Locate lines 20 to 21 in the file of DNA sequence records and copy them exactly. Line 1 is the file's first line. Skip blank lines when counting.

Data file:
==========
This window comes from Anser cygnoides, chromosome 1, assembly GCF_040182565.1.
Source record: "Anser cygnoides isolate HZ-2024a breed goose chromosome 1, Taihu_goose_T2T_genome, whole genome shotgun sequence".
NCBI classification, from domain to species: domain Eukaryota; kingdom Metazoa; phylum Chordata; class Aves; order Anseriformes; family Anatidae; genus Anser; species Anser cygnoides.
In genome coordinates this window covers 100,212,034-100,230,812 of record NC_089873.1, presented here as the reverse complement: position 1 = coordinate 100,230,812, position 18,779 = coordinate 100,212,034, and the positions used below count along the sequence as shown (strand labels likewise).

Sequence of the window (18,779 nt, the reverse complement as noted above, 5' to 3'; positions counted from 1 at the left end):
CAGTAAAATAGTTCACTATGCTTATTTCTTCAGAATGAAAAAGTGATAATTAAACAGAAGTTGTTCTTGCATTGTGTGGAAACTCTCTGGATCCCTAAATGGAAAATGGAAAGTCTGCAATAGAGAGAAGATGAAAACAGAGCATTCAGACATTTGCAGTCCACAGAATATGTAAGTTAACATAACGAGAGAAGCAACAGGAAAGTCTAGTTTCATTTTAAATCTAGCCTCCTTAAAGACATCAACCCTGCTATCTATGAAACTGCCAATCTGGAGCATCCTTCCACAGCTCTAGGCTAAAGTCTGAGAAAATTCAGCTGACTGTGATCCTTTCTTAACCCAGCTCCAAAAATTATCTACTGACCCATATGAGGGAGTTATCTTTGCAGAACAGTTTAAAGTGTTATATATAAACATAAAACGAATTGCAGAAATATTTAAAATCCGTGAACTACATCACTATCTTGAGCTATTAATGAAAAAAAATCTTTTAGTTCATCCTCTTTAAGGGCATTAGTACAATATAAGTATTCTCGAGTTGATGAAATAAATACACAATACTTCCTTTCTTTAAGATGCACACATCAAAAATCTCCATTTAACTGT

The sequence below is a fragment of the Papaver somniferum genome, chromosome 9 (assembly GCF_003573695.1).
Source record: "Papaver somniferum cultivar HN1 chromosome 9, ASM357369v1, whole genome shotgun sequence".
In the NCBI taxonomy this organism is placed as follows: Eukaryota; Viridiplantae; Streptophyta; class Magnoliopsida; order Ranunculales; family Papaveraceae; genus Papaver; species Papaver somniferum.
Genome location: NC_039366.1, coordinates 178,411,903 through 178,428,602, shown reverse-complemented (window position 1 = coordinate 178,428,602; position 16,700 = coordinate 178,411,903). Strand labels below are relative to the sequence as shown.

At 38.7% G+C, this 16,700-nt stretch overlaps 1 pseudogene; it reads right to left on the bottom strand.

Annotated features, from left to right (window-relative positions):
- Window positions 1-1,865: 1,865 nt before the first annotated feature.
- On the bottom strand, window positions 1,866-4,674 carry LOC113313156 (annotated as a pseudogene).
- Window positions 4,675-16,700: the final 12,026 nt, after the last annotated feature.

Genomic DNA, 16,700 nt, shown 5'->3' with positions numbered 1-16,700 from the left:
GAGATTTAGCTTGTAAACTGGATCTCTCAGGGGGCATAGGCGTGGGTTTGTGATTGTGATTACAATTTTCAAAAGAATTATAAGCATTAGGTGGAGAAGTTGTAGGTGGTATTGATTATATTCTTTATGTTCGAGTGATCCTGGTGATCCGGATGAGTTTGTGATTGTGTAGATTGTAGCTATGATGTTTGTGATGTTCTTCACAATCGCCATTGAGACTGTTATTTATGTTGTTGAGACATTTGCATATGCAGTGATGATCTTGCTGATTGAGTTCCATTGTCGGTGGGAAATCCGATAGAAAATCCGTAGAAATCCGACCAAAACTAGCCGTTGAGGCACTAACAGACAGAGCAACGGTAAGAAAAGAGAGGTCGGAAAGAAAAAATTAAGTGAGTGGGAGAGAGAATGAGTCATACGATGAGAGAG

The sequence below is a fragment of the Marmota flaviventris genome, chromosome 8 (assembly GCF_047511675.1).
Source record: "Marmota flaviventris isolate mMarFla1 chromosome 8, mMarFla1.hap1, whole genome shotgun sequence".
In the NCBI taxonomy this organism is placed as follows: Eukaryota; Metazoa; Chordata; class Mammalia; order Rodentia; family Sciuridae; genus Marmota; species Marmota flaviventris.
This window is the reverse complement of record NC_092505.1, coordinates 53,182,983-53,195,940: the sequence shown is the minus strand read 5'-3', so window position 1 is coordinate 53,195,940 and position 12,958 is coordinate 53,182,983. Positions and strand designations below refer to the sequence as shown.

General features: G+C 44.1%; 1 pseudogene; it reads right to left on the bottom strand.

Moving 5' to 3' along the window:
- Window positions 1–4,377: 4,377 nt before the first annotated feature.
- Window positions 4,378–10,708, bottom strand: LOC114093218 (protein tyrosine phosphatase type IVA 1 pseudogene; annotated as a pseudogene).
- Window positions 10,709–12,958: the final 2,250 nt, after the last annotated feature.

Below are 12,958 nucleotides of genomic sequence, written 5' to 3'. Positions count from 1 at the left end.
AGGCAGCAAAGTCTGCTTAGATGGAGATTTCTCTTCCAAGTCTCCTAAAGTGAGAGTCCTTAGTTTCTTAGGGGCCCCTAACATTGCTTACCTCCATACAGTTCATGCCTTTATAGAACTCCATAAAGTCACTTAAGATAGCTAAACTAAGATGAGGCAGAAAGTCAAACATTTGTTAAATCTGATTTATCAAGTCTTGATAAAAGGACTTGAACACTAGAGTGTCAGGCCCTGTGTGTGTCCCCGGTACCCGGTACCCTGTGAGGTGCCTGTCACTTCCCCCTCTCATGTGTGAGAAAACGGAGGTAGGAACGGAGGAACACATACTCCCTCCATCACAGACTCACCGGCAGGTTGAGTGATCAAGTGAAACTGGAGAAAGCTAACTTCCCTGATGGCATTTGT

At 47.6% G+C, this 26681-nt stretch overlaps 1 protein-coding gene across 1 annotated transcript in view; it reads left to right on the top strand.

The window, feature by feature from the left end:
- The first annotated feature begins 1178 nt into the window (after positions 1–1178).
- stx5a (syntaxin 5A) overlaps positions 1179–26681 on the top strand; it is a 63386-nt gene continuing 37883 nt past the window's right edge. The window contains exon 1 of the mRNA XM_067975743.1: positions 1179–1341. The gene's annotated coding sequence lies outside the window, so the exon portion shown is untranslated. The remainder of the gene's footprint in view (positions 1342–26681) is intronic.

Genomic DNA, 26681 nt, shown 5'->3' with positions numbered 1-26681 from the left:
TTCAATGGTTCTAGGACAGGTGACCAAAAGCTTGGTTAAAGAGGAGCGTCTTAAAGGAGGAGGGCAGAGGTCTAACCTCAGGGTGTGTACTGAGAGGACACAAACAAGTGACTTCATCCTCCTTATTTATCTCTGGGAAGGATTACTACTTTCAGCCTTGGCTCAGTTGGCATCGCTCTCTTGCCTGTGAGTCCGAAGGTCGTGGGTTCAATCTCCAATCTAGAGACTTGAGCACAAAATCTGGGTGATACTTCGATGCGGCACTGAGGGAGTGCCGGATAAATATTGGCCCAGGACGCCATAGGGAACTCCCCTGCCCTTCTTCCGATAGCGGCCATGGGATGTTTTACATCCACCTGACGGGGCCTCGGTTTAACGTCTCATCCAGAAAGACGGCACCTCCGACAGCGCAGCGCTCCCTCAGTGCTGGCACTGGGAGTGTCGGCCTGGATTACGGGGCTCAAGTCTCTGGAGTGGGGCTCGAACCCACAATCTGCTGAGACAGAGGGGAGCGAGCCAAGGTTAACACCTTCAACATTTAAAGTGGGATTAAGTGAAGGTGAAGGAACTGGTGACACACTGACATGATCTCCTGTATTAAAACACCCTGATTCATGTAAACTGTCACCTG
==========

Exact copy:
In the NCBI taxonomy this organism is placed as follows: Eukaryota; Metazoa; Chordata; class Mammalia; order Rodentia; family Sciuridae; genus Marmota; species Marmota flaviventris.
This window is the reverse complement of record NC_092505.1, coordinates 53,182,983-53,195,940: the sequence shown is the minus strand read 5'-3', so window position 1 is coordinate 53,195,940 and position 12,958 is coordinate 53,182,983. Positions and strand designations below refer to the sequence as shown.